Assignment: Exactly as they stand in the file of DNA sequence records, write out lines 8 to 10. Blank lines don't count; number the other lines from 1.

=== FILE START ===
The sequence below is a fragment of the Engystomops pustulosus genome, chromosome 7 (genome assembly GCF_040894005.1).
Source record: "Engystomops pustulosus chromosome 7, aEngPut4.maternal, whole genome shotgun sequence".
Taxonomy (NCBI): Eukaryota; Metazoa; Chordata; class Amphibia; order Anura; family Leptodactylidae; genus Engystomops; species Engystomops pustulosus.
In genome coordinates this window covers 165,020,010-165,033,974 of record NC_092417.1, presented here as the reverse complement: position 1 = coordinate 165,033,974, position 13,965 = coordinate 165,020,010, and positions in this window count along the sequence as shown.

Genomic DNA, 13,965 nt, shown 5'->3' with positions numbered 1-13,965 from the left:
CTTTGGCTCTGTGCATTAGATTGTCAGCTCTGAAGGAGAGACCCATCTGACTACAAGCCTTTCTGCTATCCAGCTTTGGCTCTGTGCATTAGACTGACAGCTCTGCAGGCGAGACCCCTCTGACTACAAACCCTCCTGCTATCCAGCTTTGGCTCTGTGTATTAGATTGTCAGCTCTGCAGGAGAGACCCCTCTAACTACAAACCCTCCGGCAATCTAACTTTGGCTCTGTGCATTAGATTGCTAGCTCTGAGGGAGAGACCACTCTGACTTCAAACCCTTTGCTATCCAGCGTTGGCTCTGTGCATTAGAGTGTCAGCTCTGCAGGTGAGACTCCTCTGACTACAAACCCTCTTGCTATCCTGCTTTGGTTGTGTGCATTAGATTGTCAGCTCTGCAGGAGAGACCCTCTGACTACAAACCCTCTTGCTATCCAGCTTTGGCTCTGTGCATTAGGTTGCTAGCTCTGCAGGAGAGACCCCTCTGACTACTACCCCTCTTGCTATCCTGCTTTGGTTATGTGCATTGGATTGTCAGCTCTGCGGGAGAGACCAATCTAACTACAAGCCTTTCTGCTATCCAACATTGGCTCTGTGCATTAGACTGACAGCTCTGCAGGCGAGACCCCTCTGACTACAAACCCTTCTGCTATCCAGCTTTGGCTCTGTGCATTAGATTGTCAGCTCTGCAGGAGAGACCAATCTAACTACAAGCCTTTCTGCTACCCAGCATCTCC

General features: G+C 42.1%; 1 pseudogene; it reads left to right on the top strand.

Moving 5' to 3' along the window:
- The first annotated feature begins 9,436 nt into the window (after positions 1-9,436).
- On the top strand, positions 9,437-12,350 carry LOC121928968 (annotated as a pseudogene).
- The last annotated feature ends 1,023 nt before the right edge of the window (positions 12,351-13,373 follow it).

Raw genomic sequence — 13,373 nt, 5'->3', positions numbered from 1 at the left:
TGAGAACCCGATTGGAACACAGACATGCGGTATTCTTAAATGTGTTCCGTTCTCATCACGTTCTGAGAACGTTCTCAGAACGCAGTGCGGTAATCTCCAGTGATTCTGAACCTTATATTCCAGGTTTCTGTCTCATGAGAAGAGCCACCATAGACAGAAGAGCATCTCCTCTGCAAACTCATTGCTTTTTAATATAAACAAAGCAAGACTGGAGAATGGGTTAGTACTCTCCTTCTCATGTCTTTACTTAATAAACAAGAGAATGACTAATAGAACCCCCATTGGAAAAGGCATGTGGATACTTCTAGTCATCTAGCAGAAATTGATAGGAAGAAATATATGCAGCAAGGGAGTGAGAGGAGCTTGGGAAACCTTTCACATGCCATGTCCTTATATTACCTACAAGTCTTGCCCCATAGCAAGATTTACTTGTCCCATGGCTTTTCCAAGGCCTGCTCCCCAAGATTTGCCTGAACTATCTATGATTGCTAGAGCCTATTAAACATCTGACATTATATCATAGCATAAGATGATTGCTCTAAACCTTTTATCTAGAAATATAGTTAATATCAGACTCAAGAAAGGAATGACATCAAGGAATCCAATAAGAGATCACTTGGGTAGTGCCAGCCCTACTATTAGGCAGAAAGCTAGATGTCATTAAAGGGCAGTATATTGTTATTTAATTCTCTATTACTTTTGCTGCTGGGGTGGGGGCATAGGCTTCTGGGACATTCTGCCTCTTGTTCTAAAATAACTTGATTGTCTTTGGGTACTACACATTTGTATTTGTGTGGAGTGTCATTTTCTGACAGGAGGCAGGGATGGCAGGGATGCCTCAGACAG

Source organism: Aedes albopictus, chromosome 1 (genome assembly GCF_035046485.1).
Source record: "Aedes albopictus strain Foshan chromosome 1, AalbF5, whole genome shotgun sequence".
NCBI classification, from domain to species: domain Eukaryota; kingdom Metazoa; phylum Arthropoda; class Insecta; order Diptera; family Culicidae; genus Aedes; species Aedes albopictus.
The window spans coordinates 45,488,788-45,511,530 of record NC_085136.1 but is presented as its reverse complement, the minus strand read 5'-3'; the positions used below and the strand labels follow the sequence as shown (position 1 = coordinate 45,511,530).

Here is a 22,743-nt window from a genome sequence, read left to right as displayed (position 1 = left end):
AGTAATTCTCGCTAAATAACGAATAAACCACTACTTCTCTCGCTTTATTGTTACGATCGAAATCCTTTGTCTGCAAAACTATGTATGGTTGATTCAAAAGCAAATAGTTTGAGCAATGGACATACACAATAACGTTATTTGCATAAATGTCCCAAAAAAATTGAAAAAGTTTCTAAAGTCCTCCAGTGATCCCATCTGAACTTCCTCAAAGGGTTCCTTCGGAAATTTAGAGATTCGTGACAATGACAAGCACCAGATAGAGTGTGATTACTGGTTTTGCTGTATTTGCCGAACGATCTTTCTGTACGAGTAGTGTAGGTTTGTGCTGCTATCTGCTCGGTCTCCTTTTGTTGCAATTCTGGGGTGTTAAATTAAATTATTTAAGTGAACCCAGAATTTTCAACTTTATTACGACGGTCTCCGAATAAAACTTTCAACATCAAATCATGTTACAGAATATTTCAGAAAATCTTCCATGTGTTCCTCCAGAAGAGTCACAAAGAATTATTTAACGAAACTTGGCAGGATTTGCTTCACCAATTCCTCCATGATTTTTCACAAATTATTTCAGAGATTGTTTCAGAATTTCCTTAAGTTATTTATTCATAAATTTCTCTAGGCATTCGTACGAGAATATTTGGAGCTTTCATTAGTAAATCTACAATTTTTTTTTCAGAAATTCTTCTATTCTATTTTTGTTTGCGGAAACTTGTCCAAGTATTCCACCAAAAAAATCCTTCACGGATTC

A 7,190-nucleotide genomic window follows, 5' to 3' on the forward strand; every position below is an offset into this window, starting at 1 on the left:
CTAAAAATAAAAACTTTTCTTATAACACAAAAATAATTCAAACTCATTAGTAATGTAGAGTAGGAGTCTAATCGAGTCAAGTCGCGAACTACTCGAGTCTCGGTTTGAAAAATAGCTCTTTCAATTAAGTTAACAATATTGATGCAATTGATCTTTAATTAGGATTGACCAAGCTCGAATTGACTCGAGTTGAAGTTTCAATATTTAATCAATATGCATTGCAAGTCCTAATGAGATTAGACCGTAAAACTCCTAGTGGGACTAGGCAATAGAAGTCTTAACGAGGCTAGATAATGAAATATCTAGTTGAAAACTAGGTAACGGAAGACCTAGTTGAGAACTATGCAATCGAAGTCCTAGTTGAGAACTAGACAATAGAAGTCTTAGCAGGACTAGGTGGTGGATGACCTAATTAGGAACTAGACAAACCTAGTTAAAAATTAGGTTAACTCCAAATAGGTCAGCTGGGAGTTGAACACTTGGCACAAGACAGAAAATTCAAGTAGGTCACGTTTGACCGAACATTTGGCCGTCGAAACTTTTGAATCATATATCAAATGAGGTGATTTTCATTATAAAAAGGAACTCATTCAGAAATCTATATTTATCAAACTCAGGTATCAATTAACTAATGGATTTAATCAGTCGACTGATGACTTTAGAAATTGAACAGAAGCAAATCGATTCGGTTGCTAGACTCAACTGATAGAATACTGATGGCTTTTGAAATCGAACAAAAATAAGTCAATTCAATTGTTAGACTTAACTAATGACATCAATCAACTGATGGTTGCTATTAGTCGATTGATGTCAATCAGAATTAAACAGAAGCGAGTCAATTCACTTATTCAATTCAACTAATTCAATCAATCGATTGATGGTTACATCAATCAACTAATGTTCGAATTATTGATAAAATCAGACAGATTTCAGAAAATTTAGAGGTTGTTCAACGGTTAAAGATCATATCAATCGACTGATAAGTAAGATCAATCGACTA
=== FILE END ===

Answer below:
Moving 5' to 3' along the window:
- The first annotated feature begins 9,436 nt into the window (after positions 1-9,436).
- On the top strand, positions 9,437-12,350 carry LOC121928968 (annotated as a pseudogene).